“I’m trying not to feel anything. If I focus hard enough on the silly wedding, maybe the tournament will just go away.” I shrugged. “Haven’t you figured it out by now? My defense mechanisms may be primitive, but they’re quite effective. At least in the short run.” I stuffed the paper back into my pocket and glanced at my watch. “I have to get home and finish packing. We’ll continue on Monday?” I added, before he could say it first.


My mother stood in the doorway of my girlhood bedroom and watched me poke underwear into the corners of the suitcase. Then I reached for the bridesmaid gown, balled up a handful of purple silk, and pretended to jam it into the top of the travel golf bag resting against the bed. Mom yelped and lunged forward to grab the dress and slap my hand.

“Don’t you dare pack that in there!”

“It’ll cushion the club heads perfectly,” I insisted. “The titanium inset on my new driver scratches if you just breathe near it.”

“Jeanine paid a thousand dollars for this gown. It’s disrespectful and downright ugly mean to treat it that way.” She hung the dress on a padded hanger and tucked it into the garment bag stretched across my pillow. “I thought I raised you better than that.”

“I was joking, Mother. It was a joke.” My mother’s sense of humor has never been her strong point, but this wedding had impaired it even further. An edge had materialized in her voice the minute she heard that Dad’s second wife and my two half-brothers would also be in attendance at the society wedding of the year. She did not receive an invitation. The semi-gracious truce she’d established with my father had been strained to almost-rupture by these circumstances.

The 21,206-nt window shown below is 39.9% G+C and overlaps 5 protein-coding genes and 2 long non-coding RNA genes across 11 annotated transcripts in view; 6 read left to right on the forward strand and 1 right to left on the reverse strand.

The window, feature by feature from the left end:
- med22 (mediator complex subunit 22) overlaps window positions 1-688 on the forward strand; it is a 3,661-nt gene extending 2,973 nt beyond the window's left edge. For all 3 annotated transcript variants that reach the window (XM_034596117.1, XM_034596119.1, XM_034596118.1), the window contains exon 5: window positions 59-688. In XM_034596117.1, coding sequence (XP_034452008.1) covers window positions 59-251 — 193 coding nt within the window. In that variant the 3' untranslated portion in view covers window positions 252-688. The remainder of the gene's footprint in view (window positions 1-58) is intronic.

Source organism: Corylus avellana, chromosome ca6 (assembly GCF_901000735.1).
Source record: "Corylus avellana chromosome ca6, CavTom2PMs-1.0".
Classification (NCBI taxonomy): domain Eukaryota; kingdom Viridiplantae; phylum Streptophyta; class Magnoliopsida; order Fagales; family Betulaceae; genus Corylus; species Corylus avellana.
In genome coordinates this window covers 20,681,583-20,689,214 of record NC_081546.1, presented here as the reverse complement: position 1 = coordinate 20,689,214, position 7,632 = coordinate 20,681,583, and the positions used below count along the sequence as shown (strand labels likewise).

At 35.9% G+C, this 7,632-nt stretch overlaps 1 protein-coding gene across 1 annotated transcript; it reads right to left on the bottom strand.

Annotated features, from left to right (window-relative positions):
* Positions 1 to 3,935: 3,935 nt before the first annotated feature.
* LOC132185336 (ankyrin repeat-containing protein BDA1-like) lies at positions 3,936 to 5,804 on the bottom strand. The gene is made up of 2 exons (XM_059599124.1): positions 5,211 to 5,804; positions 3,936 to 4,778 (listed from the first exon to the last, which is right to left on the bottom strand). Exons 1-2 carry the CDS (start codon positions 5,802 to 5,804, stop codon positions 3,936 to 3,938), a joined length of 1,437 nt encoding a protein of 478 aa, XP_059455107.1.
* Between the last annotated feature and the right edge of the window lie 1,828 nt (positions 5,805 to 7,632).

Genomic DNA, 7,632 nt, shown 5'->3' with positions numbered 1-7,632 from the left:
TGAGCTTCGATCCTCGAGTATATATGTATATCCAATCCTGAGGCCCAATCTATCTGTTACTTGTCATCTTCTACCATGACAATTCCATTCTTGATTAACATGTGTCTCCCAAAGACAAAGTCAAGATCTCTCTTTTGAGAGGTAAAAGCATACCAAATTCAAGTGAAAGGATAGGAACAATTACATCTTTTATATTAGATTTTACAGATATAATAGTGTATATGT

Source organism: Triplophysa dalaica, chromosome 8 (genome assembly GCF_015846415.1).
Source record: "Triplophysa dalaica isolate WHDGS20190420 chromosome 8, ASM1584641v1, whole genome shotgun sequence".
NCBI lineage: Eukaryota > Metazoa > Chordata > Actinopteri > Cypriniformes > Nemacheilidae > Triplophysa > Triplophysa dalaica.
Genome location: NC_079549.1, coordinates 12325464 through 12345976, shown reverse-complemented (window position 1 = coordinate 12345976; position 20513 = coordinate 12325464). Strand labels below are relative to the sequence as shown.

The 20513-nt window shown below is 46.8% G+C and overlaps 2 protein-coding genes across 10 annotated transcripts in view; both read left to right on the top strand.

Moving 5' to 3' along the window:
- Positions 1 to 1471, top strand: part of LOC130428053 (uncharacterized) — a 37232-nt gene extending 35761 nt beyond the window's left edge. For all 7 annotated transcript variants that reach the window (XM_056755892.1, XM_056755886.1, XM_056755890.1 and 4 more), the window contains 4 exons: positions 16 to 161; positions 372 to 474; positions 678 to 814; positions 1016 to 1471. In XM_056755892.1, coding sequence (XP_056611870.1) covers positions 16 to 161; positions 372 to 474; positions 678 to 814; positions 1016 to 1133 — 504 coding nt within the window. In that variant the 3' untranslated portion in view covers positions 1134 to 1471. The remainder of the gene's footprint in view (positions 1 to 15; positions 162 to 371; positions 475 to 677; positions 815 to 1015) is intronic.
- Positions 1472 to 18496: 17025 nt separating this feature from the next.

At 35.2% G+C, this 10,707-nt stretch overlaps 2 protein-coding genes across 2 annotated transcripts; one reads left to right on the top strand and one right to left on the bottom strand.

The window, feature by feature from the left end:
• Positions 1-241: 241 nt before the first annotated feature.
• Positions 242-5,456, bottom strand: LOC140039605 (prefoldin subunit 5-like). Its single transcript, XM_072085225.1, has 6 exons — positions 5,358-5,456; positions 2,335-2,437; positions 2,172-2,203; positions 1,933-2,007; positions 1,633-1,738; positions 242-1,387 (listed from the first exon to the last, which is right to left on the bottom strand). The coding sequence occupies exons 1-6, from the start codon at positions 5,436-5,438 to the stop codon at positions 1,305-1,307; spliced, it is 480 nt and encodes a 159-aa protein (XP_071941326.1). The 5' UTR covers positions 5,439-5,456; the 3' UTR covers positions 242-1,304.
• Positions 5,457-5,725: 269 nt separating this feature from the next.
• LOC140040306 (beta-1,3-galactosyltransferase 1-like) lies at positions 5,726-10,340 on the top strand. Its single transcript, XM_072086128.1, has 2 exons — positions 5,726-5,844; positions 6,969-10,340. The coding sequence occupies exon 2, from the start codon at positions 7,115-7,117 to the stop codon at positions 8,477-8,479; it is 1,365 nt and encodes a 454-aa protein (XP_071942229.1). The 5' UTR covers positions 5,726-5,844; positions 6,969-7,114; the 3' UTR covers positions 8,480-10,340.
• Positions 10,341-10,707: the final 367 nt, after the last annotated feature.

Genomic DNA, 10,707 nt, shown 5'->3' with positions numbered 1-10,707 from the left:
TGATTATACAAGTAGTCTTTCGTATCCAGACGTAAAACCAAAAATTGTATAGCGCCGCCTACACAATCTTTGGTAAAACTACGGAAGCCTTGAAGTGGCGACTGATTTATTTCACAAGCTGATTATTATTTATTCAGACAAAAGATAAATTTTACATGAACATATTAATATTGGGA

She sighed. “This purple turns your skin sallow. Did you pack the makeup I bought? You would have looked better in the green.”

“I packed the makeup.” I frowned and tried to jerk the garment bag zipper past a small catch in the fabric. “This is not about me, Mom. It’s her wedding.” Instantly sorry I’d given her an opening, I tensed for her standard barrage of questions.

What’s going on with you and Mike anyway? Are you ever going to get married?

“You’ll ruin the silk,” my mother said, mercifully too intent on the dress to nag. “Let me do that.” She zipped the bag closed, then stomped out of the room. Gin and tonic time.

It was childish to pretend to jam the dress in with the clubs. I knew that. Joe Lancaster, my friend and sometimes golf psychologist, would have celebrated that insight as an example of how much I was improving in psychotherapy.

“Half the battle is recognizing the stupid things you do,” he’d say, “even if you plow ahead stupidly and do them anyway.”

Now I felt guilty about the wrinkles in the silk. But knowing Jeanine, she’d have a corps of tailors standing ready, just to press the wedding party’s garb.

Long-distance chats with Jeanine about the gowns had begun just after she and Rick made the formal announcement of their engagement. Recently they’d mounted into a daily blitz.

Should she choose the purple, which she called “aubergine,” (appropriate for a fall wedding and guaranteed to burnish the bridesmaids complexions to glowing) or the forest green (best suited as a background for the golf theme tableware and centerpieces)? The aubergine, Jeanine informed me, would open the door to the lily family: picture a large spray of loose flowers cradled in my left arm, my right arm looped through Mike’s elbow. The green, on the other hand, might call for white or yellow roses. And the roses would lend themselves to an elegant but more formal arrangement.

She had been frozen. She obviously preferred the purple, but was unable to surrender the golf-theme tie-in. My best friend and sometimes caddie, Laura, hypothesized that brides frequently focused on this sort of detail in order to avoid confronting the enormity of the leap they were about to make. Easy for her to pontificate: all she had to come up with was a dress—any dress—to wear to the wedding. And she was not obligated to prance down the aisle on the arm of a boyfriend who seemed to have mixed feelings about that status. And vice versa, of course.